US20100081915A1 (en) * 2008-09-29 2010-04-01 Searete Llc, Alimited Liability Corporation Of The State Of Delaware Histological facilitation systems and methods
US20100081926A1 (en) * 2008-09-29 2010-04-01 Searete Llc, A Limited Liability Corporation Of The State Of Delaware Histological facilitation systems and methods
US8632534B2 (en) * 2009-04-03 2014-01-21 Angiodynamics, Inc. Irreversible electroporation (IRE) for congestive obstructive pulmonary disease (COPD)
US20140121663A1 (en) * 2009-04-03 2014-05-01 Angiodynamics, Inc. Irreversible Electroporation (IRE) for Congestive Obstructive Pulmonary Disease (COPD)
US9295516B2 (en) * 2009-04-03 2016-03-29 Angiodynamics, Inc. Irreversible electroporation (IRE) for congestive obstructive pulmonary disease (COPD)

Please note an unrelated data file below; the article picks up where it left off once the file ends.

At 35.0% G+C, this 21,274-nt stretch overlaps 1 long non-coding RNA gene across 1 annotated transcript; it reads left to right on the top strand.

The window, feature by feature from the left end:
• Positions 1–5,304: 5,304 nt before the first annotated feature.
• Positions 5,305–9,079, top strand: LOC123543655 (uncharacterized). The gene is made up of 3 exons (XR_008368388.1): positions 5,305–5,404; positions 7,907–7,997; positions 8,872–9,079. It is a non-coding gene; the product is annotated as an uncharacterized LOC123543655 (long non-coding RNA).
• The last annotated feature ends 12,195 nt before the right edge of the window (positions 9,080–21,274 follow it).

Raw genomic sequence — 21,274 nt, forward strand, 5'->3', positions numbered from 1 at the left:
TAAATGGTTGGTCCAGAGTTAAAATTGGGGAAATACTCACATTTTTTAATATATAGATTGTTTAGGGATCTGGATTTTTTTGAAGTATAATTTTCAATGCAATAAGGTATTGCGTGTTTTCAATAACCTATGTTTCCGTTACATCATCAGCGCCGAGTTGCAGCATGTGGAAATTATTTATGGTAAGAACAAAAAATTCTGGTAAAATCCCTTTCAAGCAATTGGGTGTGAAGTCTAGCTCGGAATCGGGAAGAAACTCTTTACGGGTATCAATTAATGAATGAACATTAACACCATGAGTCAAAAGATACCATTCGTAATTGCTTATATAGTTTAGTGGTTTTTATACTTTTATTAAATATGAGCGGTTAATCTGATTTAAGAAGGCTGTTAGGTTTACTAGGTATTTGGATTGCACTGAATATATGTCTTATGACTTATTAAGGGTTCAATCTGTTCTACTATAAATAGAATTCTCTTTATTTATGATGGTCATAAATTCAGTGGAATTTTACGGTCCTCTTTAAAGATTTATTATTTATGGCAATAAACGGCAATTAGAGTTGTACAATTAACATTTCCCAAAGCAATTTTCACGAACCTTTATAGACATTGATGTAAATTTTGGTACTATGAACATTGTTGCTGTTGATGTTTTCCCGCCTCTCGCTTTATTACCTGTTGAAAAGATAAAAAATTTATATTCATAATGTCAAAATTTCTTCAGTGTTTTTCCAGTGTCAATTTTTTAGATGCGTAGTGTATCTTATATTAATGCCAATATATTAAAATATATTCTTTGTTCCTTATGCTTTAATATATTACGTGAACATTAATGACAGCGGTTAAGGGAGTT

US20100256628A1 (en) * 2009-04-03 2010-10-07 Angiodynamics, Inc. Irreversible Electroporation (IRE) for Congestive Obstructive Pulmonary Disease (COPD)
US8926606B2 (en) 2009-04-09 2015-01-06 Virginia Tech Intellectual Properties, Inc. Integration of very short electric pulses for minimally to noninvasive electroporation
US9895189B2 (en) 2009-06-19 2018-02-20 Angiodynamics, Inc. Methods of sterilization and treating infection using irreversible electroporation
WO2010151277A1 (en) * 2009-06-24 2010-12-29 Virginia Tech Intellectual Properties, Inc. Irreversible electroporation using nanoparticles
US20110118732A1 (en) * 2009-11-19 2011-05-19 The Regents Of The University Of California Controlled irreversible electroporation
US20160287313A1 (en) * 2009-11-19 2016-10-06 The Regents Of The University Of California Controlled irreversible electroporation
US8882759B2 (en) 2009-12-18 2014-11-11 Covidien Lp Microwave ablation system with dielectric temperature probe
US20110152853A1 (en) * 2009-12-18 2011-06-23 Prakash Manley Microwave Ablation System With Dielectric Temperature Probe